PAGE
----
As a passenger, most of the time I let these things slide since I'd rather take the risk than walk. However as a driver you have a duty of care ( or should have) for your passengers, and using Siri, texting or anything that isn't driving is pretty bad form, IMHO.

Andrew.
Ben Sharp - on 25 Nov 2013
In reply to planetmarshall:

> ...using Siri, texting or anything that isn't driving is pretty bad form, IMHO.

I think it largely depends on context, driving 20 mins on the way to work on A roads is different to driving 5 hours on the motorway. Having music, news radio, water, cigarettes, coffee, a sandwich to munch on etc. keep you sane. I don't see them as being particularly distracting. I think it's a fallacy that you can maintain the maximum level of concentration on the road for that length of time, at least without stopping every 20-30 minutes. There's always going to be a time when you're not focused, whether you have distractions or not it's just a case of how distracting that thing is. For example, making a sandwich is probably overkill, unwrapping a sweet despite taking two hands I don't have a problem with, nor drinking a coffee.

And while were on the subject of passengers, talking to a passenger is way more distracting than taking a quick phone call.
Tall Clare - on 25 Nov 2013
In reply to Ben Sharp:

I can't manage even hands-free phonecalls (I freely admit that this is personal ineptitude) so I don't do that. I can talk to the passenger though.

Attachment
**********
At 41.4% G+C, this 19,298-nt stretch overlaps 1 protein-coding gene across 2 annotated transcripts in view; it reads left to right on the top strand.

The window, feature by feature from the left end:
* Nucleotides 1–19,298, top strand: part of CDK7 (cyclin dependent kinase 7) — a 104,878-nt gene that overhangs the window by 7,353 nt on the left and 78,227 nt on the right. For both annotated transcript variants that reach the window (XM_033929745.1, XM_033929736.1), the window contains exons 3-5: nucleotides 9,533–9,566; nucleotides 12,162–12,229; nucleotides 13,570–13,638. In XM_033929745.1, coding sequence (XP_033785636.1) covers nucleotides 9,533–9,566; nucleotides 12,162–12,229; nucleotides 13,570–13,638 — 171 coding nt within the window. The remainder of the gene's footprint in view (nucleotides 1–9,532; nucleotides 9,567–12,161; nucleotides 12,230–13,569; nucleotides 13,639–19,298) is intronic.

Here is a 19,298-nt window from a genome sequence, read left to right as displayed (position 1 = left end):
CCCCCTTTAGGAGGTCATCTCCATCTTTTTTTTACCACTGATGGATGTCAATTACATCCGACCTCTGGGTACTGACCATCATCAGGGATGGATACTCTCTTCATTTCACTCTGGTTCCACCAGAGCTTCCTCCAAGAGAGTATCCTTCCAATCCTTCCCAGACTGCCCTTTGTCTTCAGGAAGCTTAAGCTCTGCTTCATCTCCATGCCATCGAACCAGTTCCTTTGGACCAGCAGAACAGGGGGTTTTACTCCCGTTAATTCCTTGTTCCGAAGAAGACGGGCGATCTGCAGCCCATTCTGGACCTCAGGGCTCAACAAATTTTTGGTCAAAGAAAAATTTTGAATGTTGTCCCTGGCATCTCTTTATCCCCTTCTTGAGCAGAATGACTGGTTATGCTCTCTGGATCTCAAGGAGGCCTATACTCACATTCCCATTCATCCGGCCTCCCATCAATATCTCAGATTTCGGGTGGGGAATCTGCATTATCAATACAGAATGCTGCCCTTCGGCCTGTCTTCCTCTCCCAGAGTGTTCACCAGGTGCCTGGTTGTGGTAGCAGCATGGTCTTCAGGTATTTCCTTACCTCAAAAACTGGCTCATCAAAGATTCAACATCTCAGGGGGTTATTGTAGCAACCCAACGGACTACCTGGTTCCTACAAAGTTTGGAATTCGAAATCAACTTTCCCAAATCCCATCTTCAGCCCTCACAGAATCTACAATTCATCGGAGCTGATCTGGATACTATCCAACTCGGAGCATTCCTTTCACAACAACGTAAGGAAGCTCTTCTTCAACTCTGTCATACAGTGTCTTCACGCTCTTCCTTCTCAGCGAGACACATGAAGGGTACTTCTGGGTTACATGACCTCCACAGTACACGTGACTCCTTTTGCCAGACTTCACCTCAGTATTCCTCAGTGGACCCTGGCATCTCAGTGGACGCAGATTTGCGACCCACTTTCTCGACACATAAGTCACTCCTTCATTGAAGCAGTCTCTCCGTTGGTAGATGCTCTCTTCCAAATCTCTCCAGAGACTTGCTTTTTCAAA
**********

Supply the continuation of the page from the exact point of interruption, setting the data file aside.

Timmd on 25 Nov 2013
In reply to Tall Clare:

> I can't manage even hands-free phonecalls (I freely admit that this is personal ineptitude) so I don't do that.

do you wave your arms when you talk?
Tall Clare - on 25 Nov 2013
In reply to Timmd:

<looks shifty> maybe...

I can't explain it - no logic to it. I'll just stick to knitting instead... ;-)
Trangia - on 25 Nov 2013
In reply to sjc:

Saw a woman driver dictating into a hand held dictation machine today.

I'm not certain whether this is actually illegal?
Otis - on 25 Nov 2013
In reply to Ben Sharp:


> And while were on the subject of passengers, talking to a passenger is way more distracting than taking a quick phone call.

I'm pretty sure plenty of research has been done into this. When you're talking to someone you're sat next to your brain works very differently to talking on the phone.

IIRC the research concludes chatting on the phone is distracting to your brain in a way that chatting to a passenger isn't. Your brain is designed to process conversations with someone in close proximity - evolution needs to catch up a fair bit for our brains to work the same via a phone line!

Mike.
Timmd on 25 Nov 2013